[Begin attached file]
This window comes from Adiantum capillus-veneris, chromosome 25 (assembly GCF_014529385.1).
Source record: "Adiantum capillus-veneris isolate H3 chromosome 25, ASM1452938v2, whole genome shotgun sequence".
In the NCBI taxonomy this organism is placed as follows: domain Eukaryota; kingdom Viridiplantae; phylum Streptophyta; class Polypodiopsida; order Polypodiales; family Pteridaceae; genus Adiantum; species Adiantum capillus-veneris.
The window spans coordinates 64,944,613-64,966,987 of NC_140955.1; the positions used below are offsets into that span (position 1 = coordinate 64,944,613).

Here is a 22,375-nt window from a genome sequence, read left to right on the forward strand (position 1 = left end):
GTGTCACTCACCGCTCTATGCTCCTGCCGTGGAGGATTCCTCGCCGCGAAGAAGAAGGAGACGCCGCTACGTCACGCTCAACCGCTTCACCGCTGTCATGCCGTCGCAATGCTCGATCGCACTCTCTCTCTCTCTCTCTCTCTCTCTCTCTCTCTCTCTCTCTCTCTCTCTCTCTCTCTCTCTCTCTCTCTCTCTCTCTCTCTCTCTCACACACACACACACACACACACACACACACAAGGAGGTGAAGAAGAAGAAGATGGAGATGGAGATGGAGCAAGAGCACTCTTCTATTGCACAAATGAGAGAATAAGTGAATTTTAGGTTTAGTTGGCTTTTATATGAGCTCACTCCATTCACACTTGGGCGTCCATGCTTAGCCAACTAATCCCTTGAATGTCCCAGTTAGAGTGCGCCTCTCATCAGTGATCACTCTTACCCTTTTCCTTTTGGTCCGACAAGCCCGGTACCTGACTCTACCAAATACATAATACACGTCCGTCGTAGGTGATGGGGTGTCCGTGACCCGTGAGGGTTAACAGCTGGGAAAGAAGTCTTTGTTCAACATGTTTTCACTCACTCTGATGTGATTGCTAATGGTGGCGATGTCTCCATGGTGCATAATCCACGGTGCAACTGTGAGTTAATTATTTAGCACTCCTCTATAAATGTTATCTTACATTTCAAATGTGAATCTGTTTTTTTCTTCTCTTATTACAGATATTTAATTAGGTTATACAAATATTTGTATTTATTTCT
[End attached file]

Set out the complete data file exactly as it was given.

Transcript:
This window comes from Adiantum capillus-veneris, chromosome 25 (assembly GCF_014529385.1).
Source record: "Adiantum capillus-veneris isolate H3 chromosome 25, ASM1452938v2, whole genome shotgun sequence".
In the NCBI taxonomy this organism is placed as follows: domain Eukaryota; kingdom Viridiplantae; phylum Streptophyta; class Polypodiopsida; order Polypodiales; family Pteridaceae; genus Adiantum; species Adiantum capillus-veneris.
The window spans coordinates 64,944,613-64,966,987 of NC_140955.1; the positions used below are offsets into that span (position 1 = coordinate 64,944,613).

Here is a 22,375-nt window from a genome sequence, read left to right on the forward strand (position 1 = left end):
GTGTCACTCACCGCTCTATGCTCCTGCCGTGGAGGATTCCTCGCCGCGAAGAAGAAGGAGACGCCGCTACGTCACGCTCAACCGCTTCACCGCTGTCATGCCGTCGCAATGCTCGATCGCACTCTCTCTCTCTCTCTCTCTCTCTCTCTCTCTCTCTCTCTCTCTCTCTCTCTCTCTCTCTCTCTCTCTCTCTCTCTCTCTCTCTCTCACACACACACACACACACACACACACACACAAGGAGGTGAAGAAGAAGAAGATGGAGATGGAGATGGAGCAAGAGCACTCTTCTATTGCACAAATGAGAGAATAAGTGAATTTTAGGTTTAGTTGGCTTTTATATGAGCTCACTCCATTCACACTTGGGCGTCCATGCTTAGCCAACTAATCCCTTGAATGTCCCAGTTAGAGTGCGCCTCTCATCAGTGATCACTCTTACCCTTTTCCTTTTGGTCCGACAAGCCCGGTACCTGACTCTACCAAATACATAATACACGTCCGTCGTAGGTGATGGGGTGTCCGTGACCCGTGAGGGTTAACAGCTGGGAAAGAAGTCTTTGTTCAACATGTTTTCACTCACTCTGATGTGATTGCTAATGGTGGCGATGTCTCCATGGTGCATAATCCACGGTGCAACTGTGAGTTAATTATTTAGCACTCCTCTATAAATGTTATCTTACATTTCAAATGTGAATCTGTTTTTTTCTTCTCTTATTACAGATATTTAATTAGGTTATACAAATATTTGTATTTATTTCT